Whether something has been written by a human or created using AI is now a question that goes through our minds. Not that long ago this would have seemed incredulous. But take it from us, all our blog posts are thoroughly researched – in the flesh. But there is a tendency not to trust the rapid rise of AI technology isn’t there. Particularly in education. Educators and parents are nervous for many reasons such as AI creating job insecurity, decreasing interaction with real humans, reducing pupils’ capacity for thought and critical thinking, inaccuracies and misinformation and, the largest elephant in the room, plagiarism.

AI is not new

AI and young people are already accustomed. Where would we be without Google, satnavs, Alexa and more recently ChatGPT? We have algorithms on social media that gets our posts found. This is the world our young people have grown up in. And increasingly we’ve been hearing many positives that this technology brings to the school table at some of the independent schools we work with. They’ve been embracing AI and enhancing the traditional curriculum with it.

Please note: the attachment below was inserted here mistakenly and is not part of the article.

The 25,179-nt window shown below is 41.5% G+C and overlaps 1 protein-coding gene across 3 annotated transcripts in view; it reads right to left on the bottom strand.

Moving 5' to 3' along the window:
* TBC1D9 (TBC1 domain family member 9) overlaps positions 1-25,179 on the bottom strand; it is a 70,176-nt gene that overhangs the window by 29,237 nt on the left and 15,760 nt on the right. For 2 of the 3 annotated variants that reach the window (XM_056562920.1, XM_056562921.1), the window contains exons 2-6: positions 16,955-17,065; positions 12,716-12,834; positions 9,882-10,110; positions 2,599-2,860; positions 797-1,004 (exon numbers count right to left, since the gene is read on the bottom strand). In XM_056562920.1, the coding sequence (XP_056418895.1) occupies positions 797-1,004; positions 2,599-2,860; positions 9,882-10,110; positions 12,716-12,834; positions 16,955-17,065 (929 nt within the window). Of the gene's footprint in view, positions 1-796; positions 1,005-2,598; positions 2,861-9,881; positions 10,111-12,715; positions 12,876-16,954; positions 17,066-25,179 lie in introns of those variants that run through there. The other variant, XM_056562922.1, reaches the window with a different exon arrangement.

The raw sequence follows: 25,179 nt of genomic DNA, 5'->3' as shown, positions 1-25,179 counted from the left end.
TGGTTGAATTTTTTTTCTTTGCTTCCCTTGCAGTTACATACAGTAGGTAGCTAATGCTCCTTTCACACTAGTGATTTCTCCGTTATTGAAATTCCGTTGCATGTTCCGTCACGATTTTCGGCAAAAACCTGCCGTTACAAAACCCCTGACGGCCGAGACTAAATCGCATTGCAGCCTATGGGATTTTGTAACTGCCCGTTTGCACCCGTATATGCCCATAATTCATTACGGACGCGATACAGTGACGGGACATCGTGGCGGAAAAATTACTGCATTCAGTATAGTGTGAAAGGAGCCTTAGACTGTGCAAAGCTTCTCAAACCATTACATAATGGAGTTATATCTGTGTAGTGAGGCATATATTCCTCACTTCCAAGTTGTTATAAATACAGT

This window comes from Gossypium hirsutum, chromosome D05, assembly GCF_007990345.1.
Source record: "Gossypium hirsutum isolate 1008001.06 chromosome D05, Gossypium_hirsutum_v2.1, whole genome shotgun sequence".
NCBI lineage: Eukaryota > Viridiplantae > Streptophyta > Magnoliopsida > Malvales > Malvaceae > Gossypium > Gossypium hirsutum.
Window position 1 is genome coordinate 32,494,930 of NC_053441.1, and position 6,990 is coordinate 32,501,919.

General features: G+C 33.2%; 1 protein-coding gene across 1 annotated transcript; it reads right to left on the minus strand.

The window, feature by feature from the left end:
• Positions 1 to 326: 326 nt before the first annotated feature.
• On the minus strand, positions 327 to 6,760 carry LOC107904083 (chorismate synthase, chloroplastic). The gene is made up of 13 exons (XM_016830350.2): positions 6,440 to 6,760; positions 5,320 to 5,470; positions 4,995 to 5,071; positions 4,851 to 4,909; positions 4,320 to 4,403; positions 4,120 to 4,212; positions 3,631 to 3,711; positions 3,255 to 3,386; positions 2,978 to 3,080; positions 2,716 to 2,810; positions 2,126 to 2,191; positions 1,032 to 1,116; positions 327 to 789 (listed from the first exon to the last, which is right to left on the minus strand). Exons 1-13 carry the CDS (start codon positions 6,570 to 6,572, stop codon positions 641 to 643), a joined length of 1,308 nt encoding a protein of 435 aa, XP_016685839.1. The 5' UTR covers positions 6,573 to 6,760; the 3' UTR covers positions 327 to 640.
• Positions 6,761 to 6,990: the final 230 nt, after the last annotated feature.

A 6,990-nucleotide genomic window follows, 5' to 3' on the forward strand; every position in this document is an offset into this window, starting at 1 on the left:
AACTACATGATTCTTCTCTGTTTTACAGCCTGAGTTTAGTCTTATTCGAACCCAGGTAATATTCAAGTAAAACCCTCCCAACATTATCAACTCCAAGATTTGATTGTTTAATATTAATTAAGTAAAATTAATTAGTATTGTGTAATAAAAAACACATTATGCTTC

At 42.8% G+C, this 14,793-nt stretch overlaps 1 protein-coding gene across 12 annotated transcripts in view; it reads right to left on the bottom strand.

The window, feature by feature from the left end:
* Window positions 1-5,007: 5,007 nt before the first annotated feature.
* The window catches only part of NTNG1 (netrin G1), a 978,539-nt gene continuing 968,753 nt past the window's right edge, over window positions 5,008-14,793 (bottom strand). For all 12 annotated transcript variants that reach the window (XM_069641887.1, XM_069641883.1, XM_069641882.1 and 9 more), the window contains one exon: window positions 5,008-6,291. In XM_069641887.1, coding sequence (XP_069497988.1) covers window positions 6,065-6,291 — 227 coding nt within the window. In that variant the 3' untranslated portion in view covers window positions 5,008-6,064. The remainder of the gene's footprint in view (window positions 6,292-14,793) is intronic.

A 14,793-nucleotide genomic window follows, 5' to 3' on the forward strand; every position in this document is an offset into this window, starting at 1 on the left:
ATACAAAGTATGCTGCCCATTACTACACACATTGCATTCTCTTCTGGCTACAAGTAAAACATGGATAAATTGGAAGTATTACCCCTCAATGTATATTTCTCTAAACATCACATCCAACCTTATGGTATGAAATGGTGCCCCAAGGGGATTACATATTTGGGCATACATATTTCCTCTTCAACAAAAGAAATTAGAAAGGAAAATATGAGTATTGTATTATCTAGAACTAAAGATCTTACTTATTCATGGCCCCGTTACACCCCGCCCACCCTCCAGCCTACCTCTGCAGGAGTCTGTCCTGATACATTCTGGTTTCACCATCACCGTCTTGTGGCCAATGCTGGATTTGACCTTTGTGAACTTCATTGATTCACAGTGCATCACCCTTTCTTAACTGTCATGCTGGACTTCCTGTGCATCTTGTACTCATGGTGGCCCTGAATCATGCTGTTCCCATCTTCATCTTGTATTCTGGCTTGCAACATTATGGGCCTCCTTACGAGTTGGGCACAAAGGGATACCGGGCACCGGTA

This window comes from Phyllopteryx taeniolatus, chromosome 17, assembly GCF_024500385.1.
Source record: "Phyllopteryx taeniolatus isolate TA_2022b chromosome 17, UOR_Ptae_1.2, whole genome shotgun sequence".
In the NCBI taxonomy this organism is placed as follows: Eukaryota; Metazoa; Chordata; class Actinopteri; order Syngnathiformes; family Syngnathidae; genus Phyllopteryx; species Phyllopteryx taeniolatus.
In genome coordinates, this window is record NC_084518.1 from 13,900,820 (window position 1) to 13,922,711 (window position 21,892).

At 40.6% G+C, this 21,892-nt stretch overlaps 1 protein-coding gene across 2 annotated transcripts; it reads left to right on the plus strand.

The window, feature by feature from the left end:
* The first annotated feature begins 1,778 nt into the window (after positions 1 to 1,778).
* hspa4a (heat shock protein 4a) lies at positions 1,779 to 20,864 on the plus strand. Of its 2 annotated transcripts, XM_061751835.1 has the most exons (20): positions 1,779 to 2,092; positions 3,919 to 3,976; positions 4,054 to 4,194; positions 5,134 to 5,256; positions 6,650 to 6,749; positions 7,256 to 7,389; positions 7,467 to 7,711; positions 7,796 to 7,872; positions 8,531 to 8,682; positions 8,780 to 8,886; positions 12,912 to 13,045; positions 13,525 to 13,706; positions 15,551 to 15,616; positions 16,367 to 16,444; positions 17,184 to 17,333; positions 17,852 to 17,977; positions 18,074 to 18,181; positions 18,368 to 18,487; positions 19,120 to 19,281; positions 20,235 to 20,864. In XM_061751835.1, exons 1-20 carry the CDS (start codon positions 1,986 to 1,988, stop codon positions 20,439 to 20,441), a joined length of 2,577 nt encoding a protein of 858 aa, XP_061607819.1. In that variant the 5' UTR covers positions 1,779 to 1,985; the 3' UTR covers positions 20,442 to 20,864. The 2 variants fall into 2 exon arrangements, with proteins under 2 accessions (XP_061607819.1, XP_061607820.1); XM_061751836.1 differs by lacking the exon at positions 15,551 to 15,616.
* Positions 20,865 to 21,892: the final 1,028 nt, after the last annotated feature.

The AI note-taking app Goodnotes’ study

Here at Panoba, we’ve a keen interest in where this technology is going. We recently attended the launch of the AI note-taking app Goodnotes’ ground-breaking study on Generative AI in Schools; “Goodnotes for Schools.” Their report on GenAI is the result of interviews and group meetings with industry leaders, educators, ethicists, policy makers, AI practitioners, and students from across the globe. Their contributors covered schools working with underprivileged students from very difficult backgrounds to top independent schools; from clinical psychologists to machine learning experts. All in order to provide a unique and encompassing overview. One that has made us more receptive to learning more.

Using AI in GCSE exams

Last month we read in the Telegraph that the head of Eastbourne College, Tom Lawson, said that artificial intelligence should be used in GCSE exams to stretch the brightest pupils. Strong candidates would be able to demonstrate “ever higher levels of understanding – making the process much more rewarding and able to give credit for those who have skills way above the expected level.” He also said “The introduction of AI is not about replacing our dedicated educators but about augmenting their capabilities and ensuring our students receive the best education possible.”

Real-time dashboards supporting those who need it